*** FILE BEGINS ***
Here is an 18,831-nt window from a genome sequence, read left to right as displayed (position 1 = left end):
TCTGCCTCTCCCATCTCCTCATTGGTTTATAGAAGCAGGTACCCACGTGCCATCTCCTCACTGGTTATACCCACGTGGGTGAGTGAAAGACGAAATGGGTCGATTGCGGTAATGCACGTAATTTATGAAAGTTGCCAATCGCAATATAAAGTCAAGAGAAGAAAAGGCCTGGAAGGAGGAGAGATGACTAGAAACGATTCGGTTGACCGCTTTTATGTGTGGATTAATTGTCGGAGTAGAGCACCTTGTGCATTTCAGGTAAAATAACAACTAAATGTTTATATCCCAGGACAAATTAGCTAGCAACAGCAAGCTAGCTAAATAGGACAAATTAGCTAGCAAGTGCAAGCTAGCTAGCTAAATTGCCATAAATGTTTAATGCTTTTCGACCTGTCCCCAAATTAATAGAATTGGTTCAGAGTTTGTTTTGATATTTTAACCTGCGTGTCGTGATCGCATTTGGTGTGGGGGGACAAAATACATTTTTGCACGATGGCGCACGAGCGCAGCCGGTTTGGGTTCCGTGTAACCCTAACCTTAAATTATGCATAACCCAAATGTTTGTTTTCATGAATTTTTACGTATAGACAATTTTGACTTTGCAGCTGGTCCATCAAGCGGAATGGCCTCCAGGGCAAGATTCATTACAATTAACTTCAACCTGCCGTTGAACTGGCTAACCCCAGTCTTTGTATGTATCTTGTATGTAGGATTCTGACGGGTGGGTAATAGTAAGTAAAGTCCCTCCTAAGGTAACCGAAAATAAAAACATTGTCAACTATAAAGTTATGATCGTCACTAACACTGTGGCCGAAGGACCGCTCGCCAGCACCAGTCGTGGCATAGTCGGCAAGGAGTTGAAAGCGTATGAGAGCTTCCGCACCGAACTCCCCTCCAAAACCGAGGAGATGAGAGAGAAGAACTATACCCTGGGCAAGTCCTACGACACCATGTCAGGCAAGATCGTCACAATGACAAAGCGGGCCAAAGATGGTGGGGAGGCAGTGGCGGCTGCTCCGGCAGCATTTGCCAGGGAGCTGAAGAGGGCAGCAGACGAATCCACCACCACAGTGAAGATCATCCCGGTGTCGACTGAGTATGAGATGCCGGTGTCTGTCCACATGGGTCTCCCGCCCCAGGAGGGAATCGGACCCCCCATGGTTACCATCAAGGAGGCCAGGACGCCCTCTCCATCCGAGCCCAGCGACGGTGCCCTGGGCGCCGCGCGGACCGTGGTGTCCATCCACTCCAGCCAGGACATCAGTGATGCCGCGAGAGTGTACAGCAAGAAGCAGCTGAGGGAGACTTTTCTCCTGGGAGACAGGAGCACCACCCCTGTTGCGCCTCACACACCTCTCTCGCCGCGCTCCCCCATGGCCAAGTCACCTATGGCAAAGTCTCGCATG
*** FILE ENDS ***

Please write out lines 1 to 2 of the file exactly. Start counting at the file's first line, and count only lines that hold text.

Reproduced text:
Here is an 18,831-nt window from a genome sequence, read left to right as displayed (position 1 = left end):
TCTGCCTCTCCCATCTCCTCATTGGTTTATAGAAGCAGGTACCCACGTGCCATCTCCTCACTGGTTATACCCACGTGGGTGAGTGAAAGACGAAATGGGTCGATTGCGGTAATGCACGTAATTTATGAAAGTTGCCAATCGCAATATAAAGTCAAGAGAAGAAAAGGCCTGGAAGGAGGAGAGATGACTAGAAACGATTCGGTTGACCGCTTTTATGTGTGGATTAATTGTCGGAGTAGAGCACCTTGTGCATTTCAGGTAAAATAACAACTAAATGTTTATATCCCAGGACAAATTAGCTAGCAACAGCAAGCTAGCTAAATAGGACAAATTAGCTAGCAAGTGCAAGCTAGCTAGCTAAATTGCCATAAATGTTTAATGCTTTTCGACCTGTCCCCAAATTAATAGAATTGGTTCAGAGTTTGTTTTGATATTTTAACCTGCGTGTCGTGATCGCATTTGGTGTGGGGGGACAAAATACATTTTTGCACGATGGCGCACGAGCGCAGCCGGTTTGGGTTCCGTGTAACCCTAACCTTAAATTATGCATAACCCAAATGTTTGTTTTCATGAATTTTTACGTATAGACAATTTTGACTTTGCAGCTGGTCCATCAAGCGGAATGGCCTCCAGGGCAAGATTCATTACAATTAACTTCAACCTGCCGTTGAACTGGCTAACCCCAGTCTTTGTATGTATCTTGTATGTAGGATTCTGACGGGTGGGTAATAGTAAGTAAAGTCCCTCCTAAGGTAACCGAAAATAAAAACATTGTCAACTATAAAGTTATGATCGTCACTAACACTGTGGCCGAAGGACCGCTCGCCAGCACCAGTCGTGGCATAGTCGGCAAGGAGTTGAAAGCGTATGAGAGCTTCCGCACCGAACTCCCCTCCAAAACCGAGGAGATGAGAGAGAAGAACTATACCCTGGGCAAGTCCTACGACACCATGTCAGGCAAGATCGTCACAATGACAAAGCGGGCCAAAGATGGTGGGGAGGCAGTGGCGGCTGCTCCGGCAGCATTTGCCAGGGAGCTGAAGAGGGCAGCAGACGAATCCACCACCACAGTGAAGATCATCCCGGTGTCGACTGAGTATGAGATGCCGGTGTCTGTCCACATGGGTCTCCCGCCCCAGGAGGGAATCGGACCCCCCATGGTTACCATCAAGGAGGCCAGGACGCCCTCTCCATCCGAGCCCAGCGACGGTGCCCTGGGCGCCGCGCGGACCGTGGTGTCCATCCACTCCAGCCAGGACATCAGTGATGCCGCGAGAGTGTACAGCAAGAAGCAGCTGAGGGAGACTTTTCTCCTGGGAGACAGGAGCACCACCCCTGTTGCGCCTCACACACCTCTCTCGCCGCGCTCCCCCATGGCCAAGTCACCTATGGCAAAGTCTCGCATG